“As a basketball player, he’s pretty unique,” Spokane Community College head basketball coach Clint Hull says in talking about Preston Wynne. This is a young man who proved he can simply do it all on the court. “He is now the all-time leading scorer for a single season (702 pts), and all–time leading scorer for his career (1228 pts). He has the most points in a game with 44. He was recently named MVP of our league and defensive player of the year. The basketball side of things kind of speaks for itself.”
High praise and deservedly earned for a young man who has returned to college after sitting out a few years and playing in a lot of Native American basketball tournaments. Relatively few athletes have made those transitions and even fewer have managed it as well as Preston.
Preston is enrolled on the Spokane Reservation and was raised at Wellpinit. He has two youngsters: seven-year-old son Jameer and daughter Isis who is five. They live in Wellpinit while Preston lives near college in Spokane, returning as often as possible to visit the kids. Last year he made the 100-plus mile roundtrip daily but long days and snowy roads forced him to change plans this year and stay in Spokane during the week
Four years ago he had no idea he’d be where he is today. “I was jumping around in Native American tournaments, having a blast with my friends,” he said. Derrick Camel, now assistant coach at Salish Kootenai College would scold Preston for not going to college. “He was one of the main reasons why I came back,” Preston commented.
Coach Hull says what is even more impressive than Preston’s basketball ability is, “He’s here to better his life, get a degree, and take care of his family. It wasn’t an ideal situation having two children when he was young. He hung with it, got everything in line there, and after a few years off was able to get back in school. The transition socially, academically, and basketball-wise has been a pretty smooth transition.”
Hull continued, “You wonder, he’s 24 years old coming in being with a bunch of 18-19 year olds and how that is going to mesh. He did it the right way by proving himself on the floor as our hardest worker. He fit right in and has done a great job for us the last two years. He is the most humble guy we’ve got. It’s been a pleasure for me to work with him, that’s for sure.”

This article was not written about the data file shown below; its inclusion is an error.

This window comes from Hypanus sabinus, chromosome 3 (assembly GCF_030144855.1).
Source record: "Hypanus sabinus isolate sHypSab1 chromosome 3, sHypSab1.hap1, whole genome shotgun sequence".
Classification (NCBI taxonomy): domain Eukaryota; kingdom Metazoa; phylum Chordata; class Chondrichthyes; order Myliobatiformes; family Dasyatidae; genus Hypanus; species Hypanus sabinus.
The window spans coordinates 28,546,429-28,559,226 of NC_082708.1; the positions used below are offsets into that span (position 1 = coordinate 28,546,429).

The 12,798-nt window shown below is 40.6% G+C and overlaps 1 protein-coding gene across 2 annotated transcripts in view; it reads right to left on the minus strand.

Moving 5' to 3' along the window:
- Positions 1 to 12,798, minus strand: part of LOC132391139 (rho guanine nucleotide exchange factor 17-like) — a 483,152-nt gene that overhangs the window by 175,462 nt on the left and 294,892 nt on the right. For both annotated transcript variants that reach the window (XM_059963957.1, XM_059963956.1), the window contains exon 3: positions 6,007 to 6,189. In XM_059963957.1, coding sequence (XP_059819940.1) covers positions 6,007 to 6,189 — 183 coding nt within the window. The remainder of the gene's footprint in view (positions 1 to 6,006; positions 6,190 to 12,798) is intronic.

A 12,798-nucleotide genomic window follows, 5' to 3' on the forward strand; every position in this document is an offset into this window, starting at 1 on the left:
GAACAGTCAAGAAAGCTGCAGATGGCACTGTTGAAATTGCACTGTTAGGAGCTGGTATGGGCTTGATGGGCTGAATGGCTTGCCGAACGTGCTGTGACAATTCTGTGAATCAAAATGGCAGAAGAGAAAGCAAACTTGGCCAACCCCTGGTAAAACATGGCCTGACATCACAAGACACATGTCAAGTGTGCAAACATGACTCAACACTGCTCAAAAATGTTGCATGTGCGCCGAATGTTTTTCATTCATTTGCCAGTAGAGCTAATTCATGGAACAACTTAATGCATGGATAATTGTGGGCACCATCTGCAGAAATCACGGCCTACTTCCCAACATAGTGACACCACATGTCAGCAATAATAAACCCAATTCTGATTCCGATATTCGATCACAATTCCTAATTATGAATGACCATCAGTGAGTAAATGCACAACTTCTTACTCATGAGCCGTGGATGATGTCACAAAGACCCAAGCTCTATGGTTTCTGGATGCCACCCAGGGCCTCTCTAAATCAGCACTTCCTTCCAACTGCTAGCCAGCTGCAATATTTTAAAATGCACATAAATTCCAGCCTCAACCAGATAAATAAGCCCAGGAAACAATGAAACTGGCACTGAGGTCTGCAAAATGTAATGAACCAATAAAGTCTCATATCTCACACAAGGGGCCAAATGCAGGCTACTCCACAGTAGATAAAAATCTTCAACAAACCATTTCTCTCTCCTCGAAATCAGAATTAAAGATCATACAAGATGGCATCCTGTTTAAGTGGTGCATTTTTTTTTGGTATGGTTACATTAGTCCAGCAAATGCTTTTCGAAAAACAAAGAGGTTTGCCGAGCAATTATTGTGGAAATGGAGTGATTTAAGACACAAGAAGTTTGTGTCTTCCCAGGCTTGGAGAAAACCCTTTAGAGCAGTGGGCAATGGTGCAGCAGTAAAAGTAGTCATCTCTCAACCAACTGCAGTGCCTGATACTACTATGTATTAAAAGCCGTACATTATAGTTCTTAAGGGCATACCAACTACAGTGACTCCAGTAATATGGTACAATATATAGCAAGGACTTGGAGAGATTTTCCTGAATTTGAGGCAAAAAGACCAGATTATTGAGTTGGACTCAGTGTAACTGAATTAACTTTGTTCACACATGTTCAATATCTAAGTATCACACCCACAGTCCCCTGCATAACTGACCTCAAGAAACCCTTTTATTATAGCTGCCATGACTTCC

This won’t mark the end of his college career as other four-year schools have been calling. It’s unfortunate he can’t play at the D-1 level as several D-1’s have contacted him. “I unknowingly broke some NCAA rules,” Preston said. “They just implemented them last year and I got the repercussions I guess you’d say. It’s a bummer.”
Coach Hull also thought Preston could move on to the D-1 level. “At the end of the day he has no eligibility there so he’s getting hit pretty hard by NAIA schools (and D-III) around the west coast. He will be playing somewhere.”
“I’m up for anything,” Preston said. “It would be nice to stay in this area because I have a lot of fans, a lot of friends, who follow me. I’m trying to be comfortable for myself. Where I feel most comfortable, is where I probably will go the next two years.
He hopes to graduate with a degree having to do with counseling youth. “There are just a lot of people who don’t make it to the level I’m at and they have a good chance to. I’d like to go back and help them the best I can. A lot of people on the Indian circuit are just as good as me if not better. They just haven’t gone to college or are planning to go.”
“I’d like to work in the Wellpinit area. A lot of kids look up to me and respect me and I would want a job where I could enjoy what I’m doing helping out the young people, making a living off it, and doing what I love.”